Barbie is on trial. Actually, Barbie dolls have been controversial since their introduction decades ago. Many mothers and feminists dislike their busty appearance and lessons about social conformity they may be teaching young girls. On the other hand, many girls like 'em!
I never had the opportunity to play with dolls. (Cue the sad music...) But, without going into that, I simply have to admit that I have no idea how dolls affect girls. You guys have the experience and expertise on that -- what do you think?
A feminist blogger whom I've never read before just posed this question and she comes out on the side of Barbie. She found playing with her dolls as a child to be beneficial to her. Here's her thought-provoking post.
I know most girls love her but I never quite got into the whole Barbie thing. I was never a 'doll' person!ReplyDelete
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I have to say me too. I played with Barbies in a very creative way, all the time knowing this wasn't how I was "supposed to" play with them and scorning the consumerist, air-headed, unrealistic "supposed to" world that my Barbies could also have existed in. I also sewed my first ball gowns for Barbie dolls...ReplyDelete
I owned (and still own!) a bunch of barbies and "Bratz" dolls when I was in Elementary school. I don't think that the barbies themselves made me feel as if I needed to conform to a certain look, but that the people around me did. I could control the barbies, so it didn't really matter what they looked like. I chopped off their hair and gave them "makeovers" with markers (and did a decent job, strangely enough). They were moldable, and I think I understood that on some level at the time. They could be whatever I wanted them to be.ReplyDelete
I think I enjoyed Barbie type dolls - Can't say it really moulded me in any particular way - either for good or for bad - For me it was fun just to dress them up and go to parties and to let them be popular.....It really was just fun and I sometimes think that now we kind of put too much pressure on ourselves and the next generation by over analysing everything from toys/games/reactions and topics of conversation - Sometimes kids just need to be kids - Wow - where did all that come from - I honestly don't know..??? :-) Lots of loveReplyDelete
I had barbies, but growing up I was way more interested in trying to learn to read and playing with those key-castles (kindof like this only no person figures). I also spent an inordinate amount of time playing dress up in costumes.ReplyDelete
I didn't really play with barbies until I was much older (mid-teens) and it was often to entertain my younger cousins who I often took care of. I never really put a lot of self-reflection onto the dolls. I think Barbies allow little girls to reflect and imitate their adult figures in the same way kids without them "play house/doctor/etc".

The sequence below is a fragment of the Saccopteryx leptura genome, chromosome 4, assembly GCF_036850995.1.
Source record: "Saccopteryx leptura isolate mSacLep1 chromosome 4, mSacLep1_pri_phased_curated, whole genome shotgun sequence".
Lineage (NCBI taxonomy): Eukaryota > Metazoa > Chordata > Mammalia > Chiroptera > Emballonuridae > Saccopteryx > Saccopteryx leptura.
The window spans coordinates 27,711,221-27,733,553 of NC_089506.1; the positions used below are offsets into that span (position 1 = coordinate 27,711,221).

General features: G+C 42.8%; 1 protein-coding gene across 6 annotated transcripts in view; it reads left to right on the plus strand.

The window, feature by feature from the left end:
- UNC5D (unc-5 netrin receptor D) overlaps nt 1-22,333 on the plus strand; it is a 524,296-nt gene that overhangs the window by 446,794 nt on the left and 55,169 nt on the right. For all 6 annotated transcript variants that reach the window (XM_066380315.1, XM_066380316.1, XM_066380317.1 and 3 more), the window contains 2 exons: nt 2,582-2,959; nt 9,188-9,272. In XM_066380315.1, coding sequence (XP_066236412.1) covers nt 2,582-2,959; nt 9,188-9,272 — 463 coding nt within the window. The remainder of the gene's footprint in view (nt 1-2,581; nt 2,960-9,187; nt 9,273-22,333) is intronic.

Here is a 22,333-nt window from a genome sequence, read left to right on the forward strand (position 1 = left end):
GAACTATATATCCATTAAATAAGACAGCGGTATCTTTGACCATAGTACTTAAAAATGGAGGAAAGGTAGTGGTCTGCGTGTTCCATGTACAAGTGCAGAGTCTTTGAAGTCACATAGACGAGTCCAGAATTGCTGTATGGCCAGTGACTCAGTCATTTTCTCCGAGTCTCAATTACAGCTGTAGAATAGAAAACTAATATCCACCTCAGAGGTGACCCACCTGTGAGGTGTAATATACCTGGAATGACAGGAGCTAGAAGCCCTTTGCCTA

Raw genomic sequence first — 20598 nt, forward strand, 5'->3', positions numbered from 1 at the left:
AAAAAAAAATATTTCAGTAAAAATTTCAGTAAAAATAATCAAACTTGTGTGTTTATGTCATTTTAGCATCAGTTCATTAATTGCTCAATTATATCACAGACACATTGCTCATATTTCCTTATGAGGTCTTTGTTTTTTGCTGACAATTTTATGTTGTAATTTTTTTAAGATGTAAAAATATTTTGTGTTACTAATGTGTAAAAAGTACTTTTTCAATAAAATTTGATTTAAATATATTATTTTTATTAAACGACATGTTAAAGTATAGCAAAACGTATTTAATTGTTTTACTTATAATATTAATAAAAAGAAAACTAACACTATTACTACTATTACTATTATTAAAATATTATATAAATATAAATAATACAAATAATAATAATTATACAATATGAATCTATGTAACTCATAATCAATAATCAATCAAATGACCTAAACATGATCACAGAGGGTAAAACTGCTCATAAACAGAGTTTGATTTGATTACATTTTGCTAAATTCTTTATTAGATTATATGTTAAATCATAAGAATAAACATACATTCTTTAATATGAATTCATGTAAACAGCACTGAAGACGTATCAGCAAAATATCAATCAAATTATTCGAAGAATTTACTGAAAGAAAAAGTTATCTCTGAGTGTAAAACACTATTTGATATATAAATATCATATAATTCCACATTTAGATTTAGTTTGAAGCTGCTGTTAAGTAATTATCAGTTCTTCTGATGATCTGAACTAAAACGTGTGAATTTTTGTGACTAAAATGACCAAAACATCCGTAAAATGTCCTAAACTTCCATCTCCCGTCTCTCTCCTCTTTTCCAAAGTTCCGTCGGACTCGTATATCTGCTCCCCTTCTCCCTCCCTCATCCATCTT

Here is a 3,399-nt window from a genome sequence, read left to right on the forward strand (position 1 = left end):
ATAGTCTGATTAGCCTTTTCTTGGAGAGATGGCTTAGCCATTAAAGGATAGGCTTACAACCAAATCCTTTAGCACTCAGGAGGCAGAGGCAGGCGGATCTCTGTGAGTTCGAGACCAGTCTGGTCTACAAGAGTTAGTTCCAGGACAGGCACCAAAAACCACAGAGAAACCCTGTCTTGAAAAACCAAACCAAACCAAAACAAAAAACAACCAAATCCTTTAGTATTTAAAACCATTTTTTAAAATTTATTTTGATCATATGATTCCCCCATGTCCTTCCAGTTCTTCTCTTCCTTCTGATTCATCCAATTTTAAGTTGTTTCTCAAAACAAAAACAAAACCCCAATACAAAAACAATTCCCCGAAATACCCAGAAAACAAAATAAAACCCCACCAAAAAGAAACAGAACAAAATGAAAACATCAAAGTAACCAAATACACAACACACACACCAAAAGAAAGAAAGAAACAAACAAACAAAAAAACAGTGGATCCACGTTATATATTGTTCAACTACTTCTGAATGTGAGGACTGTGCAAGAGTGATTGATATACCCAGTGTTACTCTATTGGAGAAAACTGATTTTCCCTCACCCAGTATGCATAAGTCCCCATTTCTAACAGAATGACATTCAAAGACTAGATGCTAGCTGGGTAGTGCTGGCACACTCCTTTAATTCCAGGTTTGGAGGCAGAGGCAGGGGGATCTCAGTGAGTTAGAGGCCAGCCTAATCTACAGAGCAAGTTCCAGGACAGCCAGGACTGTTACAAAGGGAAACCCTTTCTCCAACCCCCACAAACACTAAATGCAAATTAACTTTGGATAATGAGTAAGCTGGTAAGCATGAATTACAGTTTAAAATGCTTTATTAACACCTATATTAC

I grew up in a pretty not-normal household, my parents being big nerds who participated in LARPing, D&D, and scifi/fantasy conventions so I had a lot more imaginative fodder for my play than the average little girl. I am thankful for the fact that I had barbies to play with friends and family, but I am also thankful that they gave me something greater than that to allow me to grow.
Thanks for sharing my post with your readers.ReplyDelete
Seems like many people are in agreement, that the dolls became whatever we wanted them to be, and were positive or benign in shaping our confidence, instead of reinforcing negative ideals.
I've never been a fan of dolls at all. I suppose I was more of an outside kid. Probably a bit of a tomboy.ReplyDelete
I agree with the writer's statement that there are a myriad of toys and dolls that present unrealistic proportions and figures. Why single out Barbie?
But - on the other hand I do feel like some standards of beauty set forth by popular culture, mags, media are unrealistic and a bit exclusionary. It wouldn't be a problem if young women weren't so seemingly conditioned to find their value in their appearance.
I sometimes feel like shit that i'll never be a rail thin, 6ft red head. I usually quiet those feelings by eating cookies and pretending people with think i'm beautiful just the way i am :)
I never had barbies, instead I had the Sunshine Family (mom, dad, baby AND I had the grandma and grandpa ) I LOVED them.. they were more earthy, healthy kindof barbie-type dolls... my mom even made great furniture for them!!ReplyDelete
So funny cause I was just talking about Barbies to another mommy friend yesterday!ReplyDelete
I absolutely adored Barbies growing up. I had them in double digits including their dog, car, 3 story house the works. I admit I never had any major body image issues (besides the fact that I thought my legs were too skinny) so I feel Barbie never effected me in a negative way. It never occurred to compare my body to hers when I was 6-10 yrs old. I truly enjoyed all the clothes barbie had and shoes and accessories. Probably shows you even then I loved fashion. I have no issues letting my daughter play with dolls and/or barbies.